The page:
A friend recently sent me a link to an article published by a popular British online newspaper. The title was “Jesus Christ was Greek and Not Jewish.” With a deep sigh of exasperation, I clicked on the link and these were the opening lines:
“Jesus has been confused with a Greek philosopher who lived at the same time and was thought to restore life to the dead, according to a new documentary. . . Descriptions of Jesus’ life and the miracles he performed in the New Testament may have been mistaken for Preacher Apollonius of Tyan.”
To the article’s credit, it went on to share some of the reactions to this controversial Netflix documentary, emphasizing that most of the reactions had not been positive. The article ended with this cautionary plea from one reviewer: “Do not waste your time here, there are far better research documentaries on this particular subject out there.”
To which I say, touché.
This whole thing about the person of Jesus, or Jesus’ miracles, being based on (or confused with) the first-century miracle worker Apollonius is nothing new. Such “mythicist” hypotheses had their heyday in the mid-to-late nineteenth century among critical New Testament scholars (particularly in Germany). In the twentieth-century, these “Jesus myth” theories were universally rejected by New Testament experts. But in more recent years, such ideas have been once again offered by notable skeptics like Bart Ehrman and Michael Shermer. The “dying and rising god” theories are far from dead.
While some scholars have offered serious refutations, and re-refutations, of such mythicist theories (like that offered by N.T. Wright in the opening chapters of his magisterial volume The Resurrection of the Son of God), the idea that the biblical accounts of Jesus and his miracles were fabricated still finds popularity, especially among the New Atheist types. No matter how definitively such problematic theories about Jesus are refuted, they just keep creeping back. It’s like a Counterfeit Christ apocalypse: they just won’t die—and they’re everywhere.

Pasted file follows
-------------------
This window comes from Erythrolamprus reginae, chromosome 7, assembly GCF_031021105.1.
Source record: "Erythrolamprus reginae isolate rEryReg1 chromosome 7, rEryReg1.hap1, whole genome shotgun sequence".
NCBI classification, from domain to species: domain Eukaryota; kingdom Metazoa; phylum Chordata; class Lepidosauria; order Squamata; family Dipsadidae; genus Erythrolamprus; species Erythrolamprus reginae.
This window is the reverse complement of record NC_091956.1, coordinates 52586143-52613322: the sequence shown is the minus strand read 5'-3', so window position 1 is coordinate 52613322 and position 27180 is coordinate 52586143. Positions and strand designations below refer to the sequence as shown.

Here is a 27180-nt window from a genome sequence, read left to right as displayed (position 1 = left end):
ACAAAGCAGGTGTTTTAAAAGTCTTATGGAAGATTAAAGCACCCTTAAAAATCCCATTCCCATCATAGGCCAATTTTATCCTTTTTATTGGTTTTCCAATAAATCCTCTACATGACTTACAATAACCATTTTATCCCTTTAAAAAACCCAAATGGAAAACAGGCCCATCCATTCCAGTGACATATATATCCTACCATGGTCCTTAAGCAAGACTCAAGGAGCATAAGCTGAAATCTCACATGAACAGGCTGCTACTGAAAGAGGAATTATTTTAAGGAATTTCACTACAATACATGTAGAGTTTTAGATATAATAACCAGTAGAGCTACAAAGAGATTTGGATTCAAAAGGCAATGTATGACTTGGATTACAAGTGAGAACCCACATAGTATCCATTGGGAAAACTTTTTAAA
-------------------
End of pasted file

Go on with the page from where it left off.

This is why I was so glad to see my friend Trent Horn come out with his new book discussing the many bad theories about Jesus still on offer today. The book is called Counterfeit Christs: Finding the Real Jesus Among the Imposters.
Clearly stating the Catholic Church’s traditional understanding of Jesus, Trent places the many extant false understandings of Christ side-by-side with the real McCoy, in order to show where atheists, non-Christians, Mormons, Jehovah’s Witnesses, LGBTQ activists, and others, have went wrong. He dissects and disarms eighteen “counterfeit Christs” in total.
Counterfeit Christs is as practical as it is informative. What always impresses me about Trent’s writing is how he is able to combine his real-life experiences with systematic—and always charitable—take-downs of opposing arguments. I’m my mind, the author of this new book from Catholic Answers Press is one of the best apologists out there; and as far as Catholic apologists go, he just might be the best.
I strongly recommend getting this book for yourself; and if you’re an educator—whether you teach high school, or home school, or you’re a youth minister, or whatever—I strongly recommend getting this book for your kids. And study it with them! The days of cozy Catholicism is over. We need to know our stuff. Most of all, we need to know our Lord. And we have the books to teach us. Counterfeit Christs is one of them.
***Also be sure to check out my interview with Trent about his new book here.